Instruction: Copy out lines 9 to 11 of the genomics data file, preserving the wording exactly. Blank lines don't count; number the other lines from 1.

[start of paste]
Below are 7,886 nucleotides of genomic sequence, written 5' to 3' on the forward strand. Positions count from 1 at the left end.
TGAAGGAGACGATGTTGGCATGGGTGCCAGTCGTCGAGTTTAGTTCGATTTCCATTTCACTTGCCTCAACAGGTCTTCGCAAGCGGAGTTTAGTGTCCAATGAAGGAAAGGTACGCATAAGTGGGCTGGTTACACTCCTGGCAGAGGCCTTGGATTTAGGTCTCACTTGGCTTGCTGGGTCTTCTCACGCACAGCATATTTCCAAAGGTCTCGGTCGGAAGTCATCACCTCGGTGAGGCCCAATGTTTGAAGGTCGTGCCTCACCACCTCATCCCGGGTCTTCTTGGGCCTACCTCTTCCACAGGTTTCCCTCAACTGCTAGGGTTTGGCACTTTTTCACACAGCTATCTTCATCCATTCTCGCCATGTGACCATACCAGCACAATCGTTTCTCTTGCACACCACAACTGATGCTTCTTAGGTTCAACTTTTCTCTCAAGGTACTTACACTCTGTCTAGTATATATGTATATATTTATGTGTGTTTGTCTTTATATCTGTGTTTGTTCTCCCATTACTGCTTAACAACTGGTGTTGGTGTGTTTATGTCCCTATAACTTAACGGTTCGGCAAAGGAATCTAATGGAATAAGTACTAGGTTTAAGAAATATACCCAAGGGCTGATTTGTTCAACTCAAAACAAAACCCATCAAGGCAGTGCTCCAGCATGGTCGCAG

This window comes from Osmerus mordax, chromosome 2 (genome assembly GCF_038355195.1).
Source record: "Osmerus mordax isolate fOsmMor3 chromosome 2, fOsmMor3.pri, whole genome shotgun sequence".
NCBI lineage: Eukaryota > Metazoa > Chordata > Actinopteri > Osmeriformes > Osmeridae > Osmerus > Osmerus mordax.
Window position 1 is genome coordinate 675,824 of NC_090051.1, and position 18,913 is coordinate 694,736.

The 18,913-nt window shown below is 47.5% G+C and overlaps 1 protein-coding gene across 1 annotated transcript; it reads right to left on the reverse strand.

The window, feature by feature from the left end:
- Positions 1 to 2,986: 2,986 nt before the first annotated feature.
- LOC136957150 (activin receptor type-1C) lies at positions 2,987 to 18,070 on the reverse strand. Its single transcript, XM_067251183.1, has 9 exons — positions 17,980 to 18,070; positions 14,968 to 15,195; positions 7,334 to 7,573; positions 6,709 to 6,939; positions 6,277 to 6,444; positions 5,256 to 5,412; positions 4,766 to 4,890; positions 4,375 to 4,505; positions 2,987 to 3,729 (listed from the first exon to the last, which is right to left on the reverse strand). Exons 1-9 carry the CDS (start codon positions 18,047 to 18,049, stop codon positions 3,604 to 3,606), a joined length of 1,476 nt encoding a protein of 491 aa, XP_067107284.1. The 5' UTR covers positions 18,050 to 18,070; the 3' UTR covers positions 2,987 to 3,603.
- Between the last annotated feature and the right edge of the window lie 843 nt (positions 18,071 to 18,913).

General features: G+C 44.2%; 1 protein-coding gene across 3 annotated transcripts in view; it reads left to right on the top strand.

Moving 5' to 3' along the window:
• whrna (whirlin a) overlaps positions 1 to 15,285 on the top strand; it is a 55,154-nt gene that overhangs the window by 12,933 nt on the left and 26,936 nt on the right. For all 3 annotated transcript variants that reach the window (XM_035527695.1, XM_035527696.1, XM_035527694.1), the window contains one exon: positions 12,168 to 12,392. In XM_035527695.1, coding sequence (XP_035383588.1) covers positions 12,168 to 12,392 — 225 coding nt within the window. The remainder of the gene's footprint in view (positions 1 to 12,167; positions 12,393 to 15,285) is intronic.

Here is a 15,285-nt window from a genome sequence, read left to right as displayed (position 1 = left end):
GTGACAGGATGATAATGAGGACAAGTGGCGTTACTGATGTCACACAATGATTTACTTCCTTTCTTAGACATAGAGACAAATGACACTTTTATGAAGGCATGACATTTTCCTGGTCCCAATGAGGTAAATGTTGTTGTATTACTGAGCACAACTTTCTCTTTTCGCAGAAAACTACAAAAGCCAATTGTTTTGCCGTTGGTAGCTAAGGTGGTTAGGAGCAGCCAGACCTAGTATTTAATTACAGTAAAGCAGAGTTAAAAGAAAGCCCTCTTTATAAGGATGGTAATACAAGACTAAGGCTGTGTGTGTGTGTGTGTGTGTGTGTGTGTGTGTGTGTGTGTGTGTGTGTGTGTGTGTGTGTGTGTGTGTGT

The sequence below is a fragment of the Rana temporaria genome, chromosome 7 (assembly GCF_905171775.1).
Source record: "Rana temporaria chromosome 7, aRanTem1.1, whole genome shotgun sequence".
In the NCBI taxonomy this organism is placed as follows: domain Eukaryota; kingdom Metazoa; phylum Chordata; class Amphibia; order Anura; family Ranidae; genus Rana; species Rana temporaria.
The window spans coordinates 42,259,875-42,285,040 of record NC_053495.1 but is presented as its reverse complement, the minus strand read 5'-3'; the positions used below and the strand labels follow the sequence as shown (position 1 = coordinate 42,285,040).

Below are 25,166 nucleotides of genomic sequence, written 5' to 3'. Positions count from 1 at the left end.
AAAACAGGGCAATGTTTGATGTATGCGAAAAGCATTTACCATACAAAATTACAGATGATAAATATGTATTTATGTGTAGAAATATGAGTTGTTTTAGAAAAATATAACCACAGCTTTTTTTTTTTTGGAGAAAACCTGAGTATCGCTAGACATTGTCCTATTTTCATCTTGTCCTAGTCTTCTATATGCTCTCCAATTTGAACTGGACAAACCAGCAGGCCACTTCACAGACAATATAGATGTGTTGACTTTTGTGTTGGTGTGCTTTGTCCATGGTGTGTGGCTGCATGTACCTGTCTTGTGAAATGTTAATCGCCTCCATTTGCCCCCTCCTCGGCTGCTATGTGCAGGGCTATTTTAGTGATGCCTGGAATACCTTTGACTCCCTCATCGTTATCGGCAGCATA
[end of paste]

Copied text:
- Positions 1 to 2,986: 2,986 nt before the first annotated feature.
- LOC136957150 (activin receptor type-1C) lies at positions 2,987 to 18,070 on the reverse strand. Its single transcript, XM_067251183.1, has 9 exons — positions 17,980 to 18,070; positions 14,968 to 15,195; positions 7,334 to 7,573; positions 6,709 to 6,939; positions 6,277 to 6,444; positions 5,256 to 5,412; positions 4,766 to 4,890; positions 4,375 to 4,505; positions 2,987 to 3,729 (listed from the first exon to the last, which is right to left on the reverse strand). Exons 1-9 carry the CDS (start codon positions 18,047 to 18,049, stop codon positions 3,604 to 3,606), a joined length of 1,476 nt encoding a protein of 491 aa, XP_067107284.1. The 5' UTR covers positions 18,050 to 18,070; the 3' UTR covers positions 2,987 to 3,603.
- Between the last annotated feature and the right edge of the window lie 843 nt (positions 18,071 to 18,913).